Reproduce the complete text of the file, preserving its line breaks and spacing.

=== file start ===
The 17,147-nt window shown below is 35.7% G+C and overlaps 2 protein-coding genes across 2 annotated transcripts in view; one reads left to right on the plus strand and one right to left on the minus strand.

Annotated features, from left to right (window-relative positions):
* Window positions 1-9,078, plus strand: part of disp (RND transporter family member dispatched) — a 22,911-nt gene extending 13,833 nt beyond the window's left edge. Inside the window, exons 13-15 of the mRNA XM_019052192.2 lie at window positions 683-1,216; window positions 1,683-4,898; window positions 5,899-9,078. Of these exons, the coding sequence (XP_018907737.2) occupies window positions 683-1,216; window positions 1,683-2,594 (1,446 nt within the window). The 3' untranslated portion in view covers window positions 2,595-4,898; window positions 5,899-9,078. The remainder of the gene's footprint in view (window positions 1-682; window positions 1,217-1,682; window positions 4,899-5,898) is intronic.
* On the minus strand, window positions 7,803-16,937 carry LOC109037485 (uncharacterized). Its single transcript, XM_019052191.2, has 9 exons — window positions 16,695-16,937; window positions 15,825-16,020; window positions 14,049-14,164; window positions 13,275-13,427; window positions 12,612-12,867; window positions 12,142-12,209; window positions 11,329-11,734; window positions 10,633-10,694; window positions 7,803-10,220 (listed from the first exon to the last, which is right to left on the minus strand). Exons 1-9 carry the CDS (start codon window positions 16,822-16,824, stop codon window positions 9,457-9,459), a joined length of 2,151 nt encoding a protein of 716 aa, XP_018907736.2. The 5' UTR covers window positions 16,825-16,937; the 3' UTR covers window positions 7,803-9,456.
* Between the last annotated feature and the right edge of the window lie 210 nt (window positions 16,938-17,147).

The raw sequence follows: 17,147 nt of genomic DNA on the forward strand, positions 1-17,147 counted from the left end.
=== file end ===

The 17,147-nt window shown below is 35.7% G+C and overlaps 2 protein-coding genes across 2 annotated transcripts in view; one reads left to right on the plus strand and one right to left on the minus strand.

Annotated features, from left to right (window-relative positions):
* Window positions 1-9,078, plus strand: part of disp (RND transporter family member dispatched) — a 22,911-nt gene extending 13,833 nt beyond the window's left edge. Inside the window, exons 13-15 of the mRNA XM_019052192.2 lie at window positions 683-1,216; window positions 1,683-4,898; window positions 5,899-9,078. Of these exons, the coding sequence (XP_018907737.2) occupies window positions 683-1,216; window positions 1,683-2,594 (1,446 nt within the window). The 3' untranslated portion in view covers window positions 2,595-4,898; window positions 5,899-9,078. The remainder of the gene's footprint in view (window positions 1-682; window positions 1,217-1,682; window positions 4,899-5,898) is intronic.
* On the minus strand, window positions 7,803-16,937 carry LOC109037485 (uncharacterized). Its single transcript, XM_019052191.2, has 9 exons — window positions 16,695-16,937; window positions 15,825-16,020; window positions 14,049-14,164; window positions 13,275-13,427; window positions 12,612-12,867; window positions 12,142-12,209; window positions 11,329-11,734; window positions 10,633-10,694; window positions 7,803-10,220 (listed from the first exon to the last, which is right to left on the minus strand). Exons 1-9 carry the CDS (start codon window positions 16,822-16,824, stop codon window positions 9,457-9,459), a joined length of 2,151 nt encoding a protein of 716 aa, XP_018907736.2. The 5' UTR covers window positions 16,825-16,937; the 3' UTR covers window positions 7,803-9,456.
* Between the last annotated feature and the right edge of the window lie 210 nt (window positions 16,938-17,147).

The raw sequence follows: 17,147 nt of genomic DNA on the forward strand, positions 1-17,147 counted from the left end.